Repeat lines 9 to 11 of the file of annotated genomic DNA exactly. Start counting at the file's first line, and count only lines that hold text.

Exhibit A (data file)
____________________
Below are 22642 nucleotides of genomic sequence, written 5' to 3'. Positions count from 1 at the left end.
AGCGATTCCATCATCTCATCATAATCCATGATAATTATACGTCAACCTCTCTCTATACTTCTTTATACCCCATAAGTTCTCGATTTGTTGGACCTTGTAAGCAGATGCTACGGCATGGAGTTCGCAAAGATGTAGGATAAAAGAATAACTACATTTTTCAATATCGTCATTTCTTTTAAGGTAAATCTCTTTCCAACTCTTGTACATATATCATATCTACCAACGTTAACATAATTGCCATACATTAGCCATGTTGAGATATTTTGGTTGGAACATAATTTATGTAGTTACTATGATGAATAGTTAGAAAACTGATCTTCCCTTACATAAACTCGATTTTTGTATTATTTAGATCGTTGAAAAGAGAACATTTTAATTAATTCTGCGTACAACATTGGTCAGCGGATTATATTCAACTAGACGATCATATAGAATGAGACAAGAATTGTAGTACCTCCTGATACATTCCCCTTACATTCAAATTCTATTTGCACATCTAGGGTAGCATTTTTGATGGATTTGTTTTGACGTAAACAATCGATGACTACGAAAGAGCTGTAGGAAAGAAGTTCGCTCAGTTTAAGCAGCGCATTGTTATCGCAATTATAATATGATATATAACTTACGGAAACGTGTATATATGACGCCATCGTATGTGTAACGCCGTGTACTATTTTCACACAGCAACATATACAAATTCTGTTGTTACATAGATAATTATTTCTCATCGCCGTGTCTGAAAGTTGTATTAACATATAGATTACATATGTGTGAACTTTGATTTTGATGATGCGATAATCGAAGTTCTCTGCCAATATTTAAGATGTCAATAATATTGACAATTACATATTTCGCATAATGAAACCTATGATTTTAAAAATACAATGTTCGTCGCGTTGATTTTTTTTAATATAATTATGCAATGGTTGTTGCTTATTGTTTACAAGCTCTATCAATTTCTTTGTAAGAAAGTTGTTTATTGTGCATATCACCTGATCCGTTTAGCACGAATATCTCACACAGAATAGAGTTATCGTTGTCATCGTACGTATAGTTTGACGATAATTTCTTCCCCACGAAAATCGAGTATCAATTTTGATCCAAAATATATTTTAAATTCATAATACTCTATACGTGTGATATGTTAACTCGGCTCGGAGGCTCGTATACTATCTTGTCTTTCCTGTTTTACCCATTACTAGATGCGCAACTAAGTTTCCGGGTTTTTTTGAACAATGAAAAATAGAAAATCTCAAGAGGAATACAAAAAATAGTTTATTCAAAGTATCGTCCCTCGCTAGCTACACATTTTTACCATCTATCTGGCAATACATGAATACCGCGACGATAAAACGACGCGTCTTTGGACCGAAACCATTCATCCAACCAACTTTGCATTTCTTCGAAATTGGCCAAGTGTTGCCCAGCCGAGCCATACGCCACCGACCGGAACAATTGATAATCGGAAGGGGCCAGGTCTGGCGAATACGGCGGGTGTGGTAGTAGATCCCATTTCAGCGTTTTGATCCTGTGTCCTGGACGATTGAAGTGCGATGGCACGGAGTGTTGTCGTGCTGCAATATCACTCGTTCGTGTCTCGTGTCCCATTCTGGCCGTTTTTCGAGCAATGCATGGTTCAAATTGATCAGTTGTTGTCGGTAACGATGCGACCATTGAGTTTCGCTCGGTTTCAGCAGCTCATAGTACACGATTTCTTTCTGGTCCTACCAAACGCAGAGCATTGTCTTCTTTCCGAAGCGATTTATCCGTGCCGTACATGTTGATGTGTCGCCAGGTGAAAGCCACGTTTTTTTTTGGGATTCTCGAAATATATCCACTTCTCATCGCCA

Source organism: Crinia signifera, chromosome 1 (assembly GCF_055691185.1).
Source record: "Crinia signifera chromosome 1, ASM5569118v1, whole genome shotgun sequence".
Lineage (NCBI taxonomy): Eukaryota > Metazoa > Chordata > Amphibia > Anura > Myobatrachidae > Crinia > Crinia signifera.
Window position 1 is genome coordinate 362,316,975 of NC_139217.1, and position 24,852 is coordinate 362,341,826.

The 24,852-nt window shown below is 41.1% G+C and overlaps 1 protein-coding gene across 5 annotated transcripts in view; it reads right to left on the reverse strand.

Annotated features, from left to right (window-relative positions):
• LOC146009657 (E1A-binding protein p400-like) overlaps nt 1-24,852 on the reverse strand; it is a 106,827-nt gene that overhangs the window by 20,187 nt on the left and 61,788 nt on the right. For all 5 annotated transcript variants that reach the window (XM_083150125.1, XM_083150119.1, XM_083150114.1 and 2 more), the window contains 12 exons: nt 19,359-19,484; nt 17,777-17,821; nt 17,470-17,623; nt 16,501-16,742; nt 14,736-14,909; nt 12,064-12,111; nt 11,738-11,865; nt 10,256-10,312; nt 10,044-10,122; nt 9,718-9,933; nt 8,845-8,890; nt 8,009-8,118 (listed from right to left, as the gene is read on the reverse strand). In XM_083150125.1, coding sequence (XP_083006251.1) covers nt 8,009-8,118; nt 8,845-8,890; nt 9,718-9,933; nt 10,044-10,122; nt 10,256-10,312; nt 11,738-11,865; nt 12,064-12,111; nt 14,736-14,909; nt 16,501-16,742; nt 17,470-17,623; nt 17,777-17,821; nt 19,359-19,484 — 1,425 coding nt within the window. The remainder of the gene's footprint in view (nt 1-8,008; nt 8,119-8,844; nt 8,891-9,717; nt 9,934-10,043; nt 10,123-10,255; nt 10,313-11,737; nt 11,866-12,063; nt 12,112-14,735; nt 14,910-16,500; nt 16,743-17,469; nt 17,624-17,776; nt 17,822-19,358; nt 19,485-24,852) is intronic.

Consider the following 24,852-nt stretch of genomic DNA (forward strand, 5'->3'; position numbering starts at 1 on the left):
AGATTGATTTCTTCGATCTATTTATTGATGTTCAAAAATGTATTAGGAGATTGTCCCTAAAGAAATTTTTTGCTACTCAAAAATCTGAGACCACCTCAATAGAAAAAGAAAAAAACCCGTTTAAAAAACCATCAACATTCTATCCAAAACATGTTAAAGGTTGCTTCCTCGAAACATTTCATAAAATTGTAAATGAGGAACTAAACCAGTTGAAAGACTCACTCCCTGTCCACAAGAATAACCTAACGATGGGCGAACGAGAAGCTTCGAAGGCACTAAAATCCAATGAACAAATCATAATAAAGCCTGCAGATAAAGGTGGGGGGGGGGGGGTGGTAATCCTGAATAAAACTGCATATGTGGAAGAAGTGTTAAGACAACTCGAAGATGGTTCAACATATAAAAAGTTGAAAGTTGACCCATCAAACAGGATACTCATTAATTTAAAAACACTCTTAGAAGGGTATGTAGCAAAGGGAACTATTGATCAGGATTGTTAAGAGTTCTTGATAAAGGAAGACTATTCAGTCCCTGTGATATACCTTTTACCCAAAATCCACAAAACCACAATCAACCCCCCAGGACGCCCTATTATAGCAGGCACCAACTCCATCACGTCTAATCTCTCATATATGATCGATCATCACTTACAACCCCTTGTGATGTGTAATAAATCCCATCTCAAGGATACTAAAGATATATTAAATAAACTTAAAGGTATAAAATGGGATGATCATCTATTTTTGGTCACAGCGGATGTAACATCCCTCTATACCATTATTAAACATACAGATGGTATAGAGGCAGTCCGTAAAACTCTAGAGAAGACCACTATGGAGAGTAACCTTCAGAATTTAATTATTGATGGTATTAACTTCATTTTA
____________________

• LOC146009657 (E1A-binding protein p400-like) overlaps nt 1-24,852 on the reverse strand; it is a 106,827-nt gene that overhangs the window by 20,187 nt on the left and 61,788 nt on the right. For all 5 annotated transcript variants that reach the window (XM_083150125.1, XM_083150119.1, XM_083150114.1 and 2 more), the window contains 12 exons: nt 19,359-19,484; nt 17,777-17,821; nt 17,470-17,623; nt 16,501-16,742; nt 14,736-14,909; nt 12,064-12,111; nt 11,738-11,865; nt 10,256-10,312; nt 10,044-10,122; nt 9,718-9,933; nt 8,845-8,890; nt 8,009-8,118 (listed from right to left, as the gene is read on the reverse strand). In XM_083150125.1, coding sequence (XP_083006251.1) covers nt 8,009-8,118; nt 8,845-8,890; nt 9,718-9,933; nt 10,044-10,122; nt 10,256-10,312; nt 11,738-11,865; nt 12,064-12,111; nt 14,736-14,909; nt 16,501-16,742; nt 17,470-17,623; nt 17,777-17,821; nt 19,359-19,484 — 1,425 coding nt within the window. The remainder of the gene's footprint in view (nt 1-8,008; nt 8,119-8,844; nt 8,891-9,717; nt 9,934-10,043; nt 10,123-10,255; nt 10,313-11,737; nt 11,866-12,063; nt 12,112-14,735; nt 14,910-16,500; nt 16,743-17,469; nt 17,624-17,776; nt 17,822-19,358; nt 19,485-24,852) is intronic.

Consider the following 24,852-nt stretch of genomic DNA (forward strand, 5'->3'; position numbering starts at 1 on the left):
AGATTGATTTCTTCGATCTATTTATTGATGTTCAAAAATGTATTAGGAGATTGTCCCTAAAGAAATTTTTTGCTACTCAAAAATCTGAGACCACCTCAATAGAAAAAGAAAAAAACCCGTTTAAAAAACCATCAACATTCTATCCAAAACATGTTAAAGGTTGCTTCCTCGAAACATTTCATAAAATTGTAAATGAGGAACTAAACCAGTTGAAAGACTCACTCCCTGTCCACAAGAATAACCTAACGATGGGCGAACGAGAAGCTTCGAAGGCACTAAAATCCAATGAACAAATCATAATAAAGCCTGCAGATAAAGGTGGGGGGGGGGGGGTGGTAATCCTGAATAAAACTGCATATGTGGAAGAAGTGTTAAGACAACTCGAAGATGGTTCAACATATAAAAAGTTGAAAGTTGACCCATCAAACAGGATACTCATTAATTTAAAAACACTCTTAGAAGGGTATGTAGCAAAGGGAACTATTGATCAGGATTGTTAAGAGTTCTTGATAAAGGAAGACTATTCAGTCCCTGTGATATACCTTTTACCCAAAATCCACAAAACCACAATCAACCCCCCAGGACGCCCTATTATAGCAGGCACCAACTCCATCACGTCTAATCTCTCATATATGATCGATCATCACTTACAACCCCTTGTGATGTGTAATAAATCCCATCTCAAGGATACTAAAGATATATTAAATAAACTTAAAGGTATAAAATGGGATGATCATCTATTTTTGGTCACAGCGGATGTAACATCCCTCTATACCATTATTAAACATACAGATGGTATAGAGGCAGTCCGTAAAACTCTAGAGAAGACCACTATGGAGAGTAACCTTCAGAATTTAATTATTGATGGTATTAACTTCATTTTA